Thomas Ruffin Gray’s much-contested The Confessions of Nat Turner (not to be confused with William Styron’s 1967 novel of the same name) is dense with dueling agendas. Compiled by the Virginia attorney in the aftermath of Nat Turner’s 1831 slave uprising, the pamphlet promises a “faithful record,” but as with much in the pitiless archive of the “peculiar institution,” it’s far more fraught than that. Its account of the insurrection—in which Turner, an enslaved preacher, led a cadre of his fellow bondsmen on a path of armed resistance through Southampton County, Virginia, killing 55—bears the marks of both men, one an apologist for slavery and the other its fierce opponent.
For all the questions that still swirl around the document’s truth content, however, its contemporaneous description of Turner’s life and times, strung with streams of blood and serpents loosed, reflects the barbed nature of narrating the past. “On the sign appearing in the heavens, the seal was removed from my lips,” as Turner claims, at least in Gray’s reckoning. “And I communicated the great work laid out for me to do.”
Nate Parker’s The Birth of a Nation, a portrait of the prophet on the road to Jerusalem, is indebted to The Confessions of Nat Turner for both its understanding of Turner’s “work” and its rendering of his faith. From the sounds of “Swing Low, Sweet Chariot” to the avenging angels and immanent eclipses of what Julia Ward Howe once described as God’s “terrible swift sword,” the film traces its protagonist’s progress from scriptural reverence to earthly revolution—a confession on the Augustinian model, suffused with the spirit of the convert. Run through with thoughtful allusions to African rituals and Christian texts, the film gathers strength from religion, only to squander it on shallow connections to the Civil War and the politics of the present, reducing Turner’s prophecies to their most mechanistic meanings.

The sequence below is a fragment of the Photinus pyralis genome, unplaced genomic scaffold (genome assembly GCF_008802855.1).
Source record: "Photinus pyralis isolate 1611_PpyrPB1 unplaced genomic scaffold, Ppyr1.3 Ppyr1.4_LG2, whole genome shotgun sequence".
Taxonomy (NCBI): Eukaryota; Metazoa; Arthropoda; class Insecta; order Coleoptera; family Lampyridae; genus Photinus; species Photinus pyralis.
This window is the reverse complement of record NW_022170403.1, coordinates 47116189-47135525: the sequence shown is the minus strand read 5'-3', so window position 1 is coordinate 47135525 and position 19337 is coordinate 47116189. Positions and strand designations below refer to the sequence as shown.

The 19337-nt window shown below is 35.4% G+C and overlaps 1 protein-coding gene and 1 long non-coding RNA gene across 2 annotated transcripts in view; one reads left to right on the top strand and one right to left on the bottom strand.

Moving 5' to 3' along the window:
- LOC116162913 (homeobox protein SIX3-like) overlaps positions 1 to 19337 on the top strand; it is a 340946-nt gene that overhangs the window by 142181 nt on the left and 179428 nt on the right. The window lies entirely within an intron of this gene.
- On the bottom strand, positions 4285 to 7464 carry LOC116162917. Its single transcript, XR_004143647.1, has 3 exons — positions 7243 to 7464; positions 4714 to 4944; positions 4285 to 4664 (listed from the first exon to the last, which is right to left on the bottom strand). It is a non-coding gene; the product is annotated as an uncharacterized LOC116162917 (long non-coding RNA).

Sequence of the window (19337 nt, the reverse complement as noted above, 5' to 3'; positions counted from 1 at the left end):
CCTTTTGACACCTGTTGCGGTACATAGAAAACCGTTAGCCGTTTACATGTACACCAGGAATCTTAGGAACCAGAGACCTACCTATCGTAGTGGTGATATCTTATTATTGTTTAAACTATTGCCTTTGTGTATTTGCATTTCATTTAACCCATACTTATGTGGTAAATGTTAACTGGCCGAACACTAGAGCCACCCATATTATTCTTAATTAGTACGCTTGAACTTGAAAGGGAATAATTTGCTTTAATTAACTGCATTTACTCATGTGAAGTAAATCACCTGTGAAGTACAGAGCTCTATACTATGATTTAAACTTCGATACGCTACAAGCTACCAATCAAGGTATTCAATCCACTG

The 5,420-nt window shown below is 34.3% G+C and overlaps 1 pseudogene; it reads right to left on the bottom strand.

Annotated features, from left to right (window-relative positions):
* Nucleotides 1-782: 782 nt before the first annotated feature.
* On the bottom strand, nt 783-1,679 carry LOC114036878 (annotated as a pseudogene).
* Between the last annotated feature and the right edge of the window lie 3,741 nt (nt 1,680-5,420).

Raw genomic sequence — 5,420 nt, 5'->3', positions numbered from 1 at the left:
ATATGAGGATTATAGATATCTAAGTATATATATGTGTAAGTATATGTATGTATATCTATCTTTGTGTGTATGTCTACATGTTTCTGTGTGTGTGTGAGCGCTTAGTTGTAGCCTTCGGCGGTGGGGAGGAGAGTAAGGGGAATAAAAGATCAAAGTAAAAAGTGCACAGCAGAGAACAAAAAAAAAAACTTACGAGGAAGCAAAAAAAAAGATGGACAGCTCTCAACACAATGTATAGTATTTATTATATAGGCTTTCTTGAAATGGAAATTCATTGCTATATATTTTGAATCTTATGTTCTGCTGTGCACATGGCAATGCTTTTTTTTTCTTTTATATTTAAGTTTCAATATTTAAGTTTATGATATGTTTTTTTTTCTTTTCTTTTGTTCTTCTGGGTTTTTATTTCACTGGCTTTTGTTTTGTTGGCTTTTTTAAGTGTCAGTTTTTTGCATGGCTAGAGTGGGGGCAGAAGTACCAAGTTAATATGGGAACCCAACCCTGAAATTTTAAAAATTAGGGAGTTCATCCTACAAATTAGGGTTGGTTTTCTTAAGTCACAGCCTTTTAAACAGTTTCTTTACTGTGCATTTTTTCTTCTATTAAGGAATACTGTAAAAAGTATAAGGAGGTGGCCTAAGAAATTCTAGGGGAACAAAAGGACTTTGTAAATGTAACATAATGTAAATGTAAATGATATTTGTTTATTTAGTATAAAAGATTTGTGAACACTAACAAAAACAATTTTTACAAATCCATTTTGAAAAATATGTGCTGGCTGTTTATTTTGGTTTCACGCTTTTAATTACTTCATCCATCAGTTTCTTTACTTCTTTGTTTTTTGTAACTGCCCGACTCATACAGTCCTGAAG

As radical as the film’s re-appropriation of D.W. Griffith’s racist epic of the same name and resuscitation of Turner’s rebellion may be, the trouble with The Birth of a Nation is that it isn’t radical enough: Parker strains to control the strange and stirring complications of his subject’s visionary apocalypticism, and so casts the insurrectionist more in the hero’s bronze than the martyr’s blood. The film is a potent, even necessary, corrective, but from the flowering of resistance it ultimately plucks nearly all the thorns.
Carrying childhood memories of both the slave-owning regime’s brute force and its meager interstices, Turner (Parker), witness to his father’s confrontation with a malevolent slave catcher, Raymond Cobb (Jackie Earle Haley), and taught to read by the plantation mistress, Elizabeth Turner (Penelope Ann Scott), emerges, at first, as a multifaceted figure. He has the ear of his master, Samuel Turner (Armie Hammer), but tends the embers of his hatred with sidelong glances and a furtive brow; he mutters “good Lord” at the first sight of Cherry (Aja Naomi King), his future wife, but approaches his role as the shepherd of his people with sober determination.